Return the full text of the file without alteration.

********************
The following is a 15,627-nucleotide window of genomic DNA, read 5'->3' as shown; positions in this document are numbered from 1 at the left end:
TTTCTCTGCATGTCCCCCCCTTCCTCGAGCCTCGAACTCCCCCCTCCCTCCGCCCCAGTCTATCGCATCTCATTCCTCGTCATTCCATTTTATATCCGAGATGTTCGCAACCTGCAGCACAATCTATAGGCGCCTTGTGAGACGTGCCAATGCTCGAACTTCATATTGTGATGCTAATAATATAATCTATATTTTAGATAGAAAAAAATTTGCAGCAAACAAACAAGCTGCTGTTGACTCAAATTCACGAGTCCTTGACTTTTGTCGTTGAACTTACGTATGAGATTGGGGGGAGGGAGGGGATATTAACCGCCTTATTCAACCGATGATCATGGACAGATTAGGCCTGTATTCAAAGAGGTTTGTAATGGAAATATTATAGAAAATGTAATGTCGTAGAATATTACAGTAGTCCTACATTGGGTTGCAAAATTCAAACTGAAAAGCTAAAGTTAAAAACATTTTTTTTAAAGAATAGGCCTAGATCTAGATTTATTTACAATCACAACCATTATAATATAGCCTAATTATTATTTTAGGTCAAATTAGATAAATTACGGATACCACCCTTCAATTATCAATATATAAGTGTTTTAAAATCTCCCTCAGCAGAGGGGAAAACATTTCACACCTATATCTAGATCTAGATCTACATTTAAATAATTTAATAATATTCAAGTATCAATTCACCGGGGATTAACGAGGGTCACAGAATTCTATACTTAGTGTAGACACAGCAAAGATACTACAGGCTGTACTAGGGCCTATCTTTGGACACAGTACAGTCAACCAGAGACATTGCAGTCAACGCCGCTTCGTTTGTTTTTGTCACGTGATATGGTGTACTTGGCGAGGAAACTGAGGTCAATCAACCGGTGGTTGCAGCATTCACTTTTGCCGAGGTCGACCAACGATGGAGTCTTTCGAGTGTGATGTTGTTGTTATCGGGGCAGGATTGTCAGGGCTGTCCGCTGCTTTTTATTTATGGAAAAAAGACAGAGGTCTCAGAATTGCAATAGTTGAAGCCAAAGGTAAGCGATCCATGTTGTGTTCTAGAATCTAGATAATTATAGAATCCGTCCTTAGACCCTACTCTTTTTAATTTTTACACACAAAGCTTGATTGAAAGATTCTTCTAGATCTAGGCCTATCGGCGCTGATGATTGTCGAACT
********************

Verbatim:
The following is a 15,627-nucleotide window of genomic DNA, read 5'->3' as shown; positions in this document are numbered from 1 at the left end:
TTTCTCTGCATGTCCCCCCCTTCCTCGAGCCTCGAACTCCCCCCTCCCTCCGCCCCAGTCTATCGCATCTCATTCCTCGTCATTCCATTTTATATCCGAGATGTTCGCAACCTGCAGCACAATCTATAGGCGCCTTGTGAGACGTGCCAATGCTCGAACTTCATATTGTGATGCTAATAATATAATCTATATTTTAGATAGAAAAAAATTTGCAGCAAACAAACAAGCTGCTGTTGACTCAAATTCACGAGTCCTTGACTTTTGTCGTTGAACTTACGTATGAGATTGGGGGGAGGGAGGGGATATTAACCGCCTTATTCAACCGATGATCATGGACAGATTAGGCCTGTATTCAAAGAGGTTTGTAATGGAAATATTATAGAAAATGTAATGTCGTAGAATATTACAGTAGTCCTACATTGGGTTGCAAAATTCAAACTGAAAAGCTAAAGTTAAAAACATTTTTTTTAAAGAATAGGCCTAGATCTAGATTTATTTACAATCACAACCATTATAATATAGCCTAATTATTATTTTAGGTCAAATTAGATAAATTACGGATACCACCCTTCAATTATCAATATATAAGTGTTTTAAAATCTCCCTCAGCAGAGGGGAAAACATTTCACACCTATATCTAGATCTAGATCTACATTTAAATAATTTAATAATATTCAAGTATCAATTCACCGGGGATTAACGAGGGTCACAGAATTCTATACTTAGTGTAGACACAGCAAAGATACTACAGGCTGTACTAGGGCCTATCTTTGGACACAGTACAGTCAACCAGAGACATTGCAGTCAACGCCGCTTCGTTTGTTTTTGTCACGTGATATGGTGTACTTGGCGAGGAAACTGAGGTCAATCAACCGGTGGTTGCAGCATTCACTTTTGCCGAGGTCGACCAACGATGGAGTCTTTCGAGTGTGATGTTGTTGTTATCGGGGCAGGATTGTCAGGGCTGTCCGCTGCTTTTTATTTATGGAAAAAAGACAGAGGTCTCAGAATTGCAATAGTTGAAGCCAAAGGTAAGCGATCCATGTTGTGTTCTAGAATCTAGATAATTATAGAATCCGTCCTTAGACCCTACTCTTTTTAATTTTTACACACAAAGCTTGATTGAAAGATTCTTCTAGATCTAGGCCTATCGGCGCTGATGATTGTCGAACT